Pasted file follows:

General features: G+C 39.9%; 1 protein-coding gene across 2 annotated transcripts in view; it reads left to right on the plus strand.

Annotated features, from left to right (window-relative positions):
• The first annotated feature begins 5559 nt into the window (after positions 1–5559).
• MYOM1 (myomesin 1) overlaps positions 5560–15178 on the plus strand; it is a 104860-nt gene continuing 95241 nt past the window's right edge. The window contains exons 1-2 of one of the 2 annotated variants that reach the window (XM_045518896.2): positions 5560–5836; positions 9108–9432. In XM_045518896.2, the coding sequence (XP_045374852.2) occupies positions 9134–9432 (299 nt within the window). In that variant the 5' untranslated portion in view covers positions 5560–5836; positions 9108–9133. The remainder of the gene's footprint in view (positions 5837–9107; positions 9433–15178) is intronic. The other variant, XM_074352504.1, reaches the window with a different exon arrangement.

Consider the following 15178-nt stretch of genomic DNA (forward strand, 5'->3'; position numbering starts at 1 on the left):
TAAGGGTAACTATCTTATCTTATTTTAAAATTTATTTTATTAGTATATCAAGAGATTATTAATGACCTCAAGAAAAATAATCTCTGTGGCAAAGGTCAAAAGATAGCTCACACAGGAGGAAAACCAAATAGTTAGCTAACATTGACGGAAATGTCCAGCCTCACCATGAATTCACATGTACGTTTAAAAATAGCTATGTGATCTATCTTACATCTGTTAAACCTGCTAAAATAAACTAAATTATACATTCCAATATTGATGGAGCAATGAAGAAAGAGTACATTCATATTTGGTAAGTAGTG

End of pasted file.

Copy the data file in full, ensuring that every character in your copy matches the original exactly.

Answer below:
General features: G+C 39.9%; 1 protein-coding gene across 2 annotated transcripts in view; it reads left to right on the plus strand.

Annotated features, from left to right (window-relative positions):
• The first annotated feature begins 5559 nt into the window (after positions 1–5559).
• MYOM1 (myomesin 1) overlaps positions 5560–15178 on the plus strand; it is a 104860-nt gene continuing 95241 nt past the window's right edge. The window contains exons 1-2 of one of the 2 annotated variants that reach the window (XM_045518896.2): positions 5560–5836; positions 9108–9432. In XM_045518896.2, the coding sequence (XP_045374852.2) occupies positions 9134–9432 (299 nt within the window). In that variant the 5' untranslated portion in view covers positions 5560–5836; positions 9108–9133. The remainder of the gene's footprint in view (positions 5837–9107; positions 9433–15178) is intronic. The other variant, XM_074352504.1, reaches the window with a different exon arrangement.

Consider the following 15178-nt stretch of genomic DNA (forward strand, 5'->3'; position numbering starts at 1 on the left):
TAAGGGTAACTATCTTATCTTATTTTAAAATTTATTTTATTAGTATATCAAGAGATTATTAATGACCTCAAGAAAAATAATCTCTGTGGCAAAGGTCAAAAGATAGCTCACACAGGAGGAAAACCAAATAGTTAGCTAACATTGACGGAAATGTCCAGCCTCACCATGAATTCACATGTACGTTTAAAAATAGCTATGTGATCTATCTTACATCTGTTAAACCTGCTAAAATAAACTAAATTATACATTCCAATATTGATGGAGCAATGAAGAAAGAGTACATTCATATTTGGTAAGTAGTG